Companies Supported by Government More Optimistic about Investment Climate
Over the past three years, the business climate in Russia has improved
for companies with a long planning horizon and for those receiving government
support. State-owned companies, however, have been worse off after losing their
privileges and facing a level playing field, according to Andrei Yakovlev,
director of the HSE Institute for Industrial and Market Studies, Irina Levina,
research fellow at the same Institute, and Anastasia Kazun, postgraduate
student at the HSE Faculty of Social Sciences.
In February 2012, the then Prime Minister and
presidential candidate, Vladimir Putin, instructed the Russian Government to
take steps to improve Russia's investment climate so that the country could
upgrade its ranking in the World Bank's ease of doing business index from 120
To achieve this, The 100 Steps Programme was adopted, the
position of Business Ombudsman was established in the Presidential
Administration to act as an advocate for entrepreneurs, and roadmaps were
designed to facilitate access to electricity connections and construction
permits; other measures included changes in customs regulations and export
promotion policies. In September 2012, a federal decree was adopted which
introduced a new framework for the appraisal of the performance of regional
governors using local business climate indicators; in 2013, an amnesty was
declared for entrepreneurs convicted of economic crimes.
The results were not long in coming. Russia moved up
the global Doing Business ranking from the 120th to the 62nd position between the
end of 2011 and October 2014 (to compare, some other countries’ rankings stand
at 90 for China, 120 for Brazil, and 142 for India). However, according to
experts, the Doing Business rankings often fail to capture the full range of
diverse issues affecting a country's business climate and rarely address the institutional
environment and overall economic development of individual countries.
Yakovlev, Levina and Kazun examined
Russian entrepreneurs' perspectives on changes in the country's business
environment between 2012 and 2014; the empirical study used the data from a survey
conducted by the HSE Institute for Industrial and Market Studies in the summer
and autumn of 2014 and involving 1,950 CEOs of large, medium and small
businesses operating in nine manufacturing industries in 60 Russian regions.
The respondents were asked about various aspects of
their operations and internal processes, including ownership structure, trading
partners, investments, membership in business associations, perceived changes
in business climate, etc., and then regression analysis was performed to
identify trends and perspectives for different types of businesses.
The findings are presented in the paper 'What Firms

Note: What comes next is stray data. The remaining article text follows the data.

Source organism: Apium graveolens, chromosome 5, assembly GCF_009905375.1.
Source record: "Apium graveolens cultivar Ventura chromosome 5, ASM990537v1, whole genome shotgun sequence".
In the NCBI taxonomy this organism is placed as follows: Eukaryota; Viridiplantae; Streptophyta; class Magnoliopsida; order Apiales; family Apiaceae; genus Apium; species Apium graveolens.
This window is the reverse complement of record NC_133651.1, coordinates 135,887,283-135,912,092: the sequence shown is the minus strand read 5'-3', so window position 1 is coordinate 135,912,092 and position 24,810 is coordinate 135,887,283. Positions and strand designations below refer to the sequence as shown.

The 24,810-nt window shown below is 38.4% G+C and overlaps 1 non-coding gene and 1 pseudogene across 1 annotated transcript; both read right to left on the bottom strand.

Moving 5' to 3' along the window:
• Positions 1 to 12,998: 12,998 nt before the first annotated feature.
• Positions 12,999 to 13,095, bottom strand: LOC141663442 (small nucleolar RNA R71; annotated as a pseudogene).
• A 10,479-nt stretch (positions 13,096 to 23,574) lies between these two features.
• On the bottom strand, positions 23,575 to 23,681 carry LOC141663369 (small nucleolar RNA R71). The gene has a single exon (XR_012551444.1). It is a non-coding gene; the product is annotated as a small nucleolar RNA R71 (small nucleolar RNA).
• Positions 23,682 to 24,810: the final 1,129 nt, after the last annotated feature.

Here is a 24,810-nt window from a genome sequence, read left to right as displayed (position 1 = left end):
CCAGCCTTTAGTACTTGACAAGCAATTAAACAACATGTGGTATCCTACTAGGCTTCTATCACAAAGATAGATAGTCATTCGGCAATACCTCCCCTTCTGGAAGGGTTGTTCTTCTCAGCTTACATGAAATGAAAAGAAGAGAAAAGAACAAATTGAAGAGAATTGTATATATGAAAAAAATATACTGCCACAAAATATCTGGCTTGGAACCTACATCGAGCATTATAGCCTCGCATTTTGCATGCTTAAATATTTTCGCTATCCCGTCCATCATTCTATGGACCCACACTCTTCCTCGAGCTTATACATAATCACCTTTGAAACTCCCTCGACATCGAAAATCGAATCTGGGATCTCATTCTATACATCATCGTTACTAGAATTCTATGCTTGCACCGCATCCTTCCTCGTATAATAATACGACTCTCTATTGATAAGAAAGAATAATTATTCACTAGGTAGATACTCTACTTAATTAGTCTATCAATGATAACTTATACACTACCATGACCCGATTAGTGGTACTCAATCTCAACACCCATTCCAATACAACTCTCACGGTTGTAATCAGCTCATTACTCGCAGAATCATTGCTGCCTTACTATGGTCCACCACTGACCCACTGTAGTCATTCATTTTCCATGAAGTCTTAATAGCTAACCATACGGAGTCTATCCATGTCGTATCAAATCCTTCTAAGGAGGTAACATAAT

Observed Improvement of the Business Climate in Russia in 2012–2014?' published
in HSE's Public Administration Issues.
Government Support Drives Business
According to the study's authors, companies which
receive support from government and those practicing long-term planning have
benefitted most from the positive changes in business climate over the past
three years. Companies with a planning horizon of more than three years are
more likely than others to report improvement in their business environment.
The authors attribute this to the fact that companies
with a long planning horizon are more likely to appreciate easier access to
construction permits and electricity connections – an important focus of the
Although size was clearly not the most important
factor, larger businesses are somewhat more optimistic in their assessment of
business environment – perhaps because they have more opportunities to lobby for
their interests via direct access to policymakers and bureaucrats; but on the
other hand, they may be wary of sounding too negative, the study's authors
State-owned Companies Lose Privileges
Having the government as owner makes it more likely
for a company to have a negative perspective on the changes in the business
environment. "Simplifying certain formal procedures for doing business
(reflected in the Doing Business ranking) means creating a level playing field
for all market participants and thus leads to a depreciation of advantages
enjoyed by companies with government participation," the researchers explain.
despite some progress, the policy changes did not achieve the main objective of
creating a substantially better overall investment climate in the country,
evidenced by absence of any significant differences in business climate
assessment between companies which did and did not make investments between
2011 and 2013, the researchers conclude.
September 21, 2015